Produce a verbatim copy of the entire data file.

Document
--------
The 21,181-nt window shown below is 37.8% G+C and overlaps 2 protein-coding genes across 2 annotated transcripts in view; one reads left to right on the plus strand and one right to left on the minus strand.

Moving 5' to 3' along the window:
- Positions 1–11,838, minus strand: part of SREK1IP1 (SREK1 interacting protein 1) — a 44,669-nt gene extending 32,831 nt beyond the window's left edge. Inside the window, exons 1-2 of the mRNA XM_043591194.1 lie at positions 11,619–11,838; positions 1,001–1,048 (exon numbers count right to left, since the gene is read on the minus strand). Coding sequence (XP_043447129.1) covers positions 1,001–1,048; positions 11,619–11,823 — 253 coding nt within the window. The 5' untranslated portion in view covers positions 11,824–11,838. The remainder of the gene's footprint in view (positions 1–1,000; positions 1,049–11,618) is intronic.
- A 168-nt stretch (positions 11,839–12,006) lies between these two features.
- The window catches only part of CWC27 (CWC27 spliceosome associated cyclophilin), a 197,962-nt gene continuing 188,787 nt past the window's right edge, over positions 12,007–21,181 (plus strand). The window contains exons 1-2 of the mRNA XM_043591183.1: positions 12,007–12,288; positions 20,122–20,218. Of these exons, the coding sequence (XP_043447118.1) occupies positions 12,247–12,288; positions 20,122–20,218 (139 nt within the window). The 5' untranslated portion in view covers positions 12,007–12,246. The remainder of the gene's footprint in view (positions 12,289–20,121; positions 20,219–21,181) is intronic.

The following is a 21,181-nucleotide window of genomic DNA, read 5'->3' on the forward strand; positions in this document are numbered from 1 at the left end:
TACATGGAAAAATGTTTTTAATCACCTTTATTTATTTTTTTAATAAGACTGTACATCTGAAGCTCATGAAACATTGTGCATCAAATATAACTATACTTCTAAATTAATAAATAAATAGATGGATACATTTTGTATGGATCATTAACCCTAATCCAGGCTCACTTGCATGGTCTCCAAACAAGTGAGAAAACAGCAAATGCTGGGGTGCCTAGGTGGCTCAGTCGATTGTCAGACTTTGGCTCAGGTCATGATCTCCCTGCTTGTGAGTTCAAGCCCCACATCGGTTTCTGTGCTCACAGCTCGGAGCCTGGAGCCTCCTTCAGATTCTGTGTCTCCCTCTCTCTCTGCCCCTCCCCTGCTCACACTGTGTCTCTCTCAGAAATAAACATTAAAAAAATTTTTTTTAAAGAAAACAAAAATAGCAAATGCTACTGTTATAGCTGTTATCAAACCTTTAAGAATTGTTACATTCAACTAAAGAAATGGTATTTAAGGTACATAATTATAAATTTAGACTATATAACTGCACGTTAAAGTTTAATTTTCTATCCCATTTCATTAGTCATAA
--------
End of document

The 21,181-nt window shown below is 37.8% G+C and overlaps 2 protein-coding genes across 2 annotated transcripts in view; one reads left to right on the plus strand and one right to left on the minus strand.

Moving 5' to 3' along the window:
- Positions 1–11,838, minus strand: part of SREK1IP1 (SREK1 interacting protein 1) — a 44,669-nt gene extending 32,831 nt beyond the window's left edge. Inside the window, exons 1-2 of the mRNA XM_043591194.1 lie at positions 11,619–11,838; positions 1,001–1,048 (exon numbers count right to left, since the gene is read on the minus strand). Coding sequence (XP_043447129.1) covers positions 1,001–1,048; positions 11,619–11,823 — 253 coding nt within the window. The 5' untranslated portion in view covers positions 11,824–11,838. The remainder of the gene's footprint in view (positions 1–1,000; positions 1,049–11,618) is intronic.
- A 168-nt stretch (positions 11,839–12,006) lies between these two features.
- The window catches only part of CWC27 (CWC27 spliceosome associated cyclophilin), a 197,962-nt gene continuing 188,787 nt past the window's right edge, over positions 12,007–21,181 (plus strand). The window contains exons 1-2 of the mRNA XM_043591183.1: positions 12,007–12,288; positions 20,122–20,218. Of these exons, the coding sequence (XP_043447118.1) occupies positions 12,247–12,288; positions 20,122–20,218 (139 nt within the window). The 5' untranslated portion in view covers positions 12,007–12,246. The remainder of the gene's footprint in view (positions 12,289–20,121; positions 20,219–21,181) is intronic.

The following is a 21,181-nucleotide window of genomic DNA, read 5'->3' on the forward strand; positions in this document are numbered from 1 at the left end:
TACATGGAAAAATGTTTTTAATCACCTTTATTTATTTTTTTAATAAGACTGTACATCTGAAGCTCATGAAACATTGTGCATCAAATATAACTATACTTCTAAATTAATAAATAAATAGATGGATACATTTTGTATGGATCATTAACCCTAATCCAGGCTCACTTGCATGGTCTCCAAACAAGTGAGAAAACAGCAAATGCTGGGGTGCCTAGGTGGCTCAGTCGATTGTCAGACTTTGGCTCAGGTCATGATCTCCCTGCTTGTGAGTTCAAGCCCCACATCGGTTTCTGTGCTCACAGCTCGGAGCCTGGAGCCTCCTTCAGATTCTGTGTCTCCCTCTCTCTCTGCCCCTCCCCTGCTCACACTGTGTCTCTCTCAGAAATAAACATTAAAAAAATTTTTTTTAAAGAAAACAAAAATAGCAAATGCTACTGTTATAGCTGTTATCAAACCTTTAAGAATTGTTACATTCAACTAAAGAAATGGTATTTAAGGTACATAATTATAAATTTAGACTATATAACTGCACGTTAAAGTTTAATTTTCTATCCCATTTCATTAGTCATAA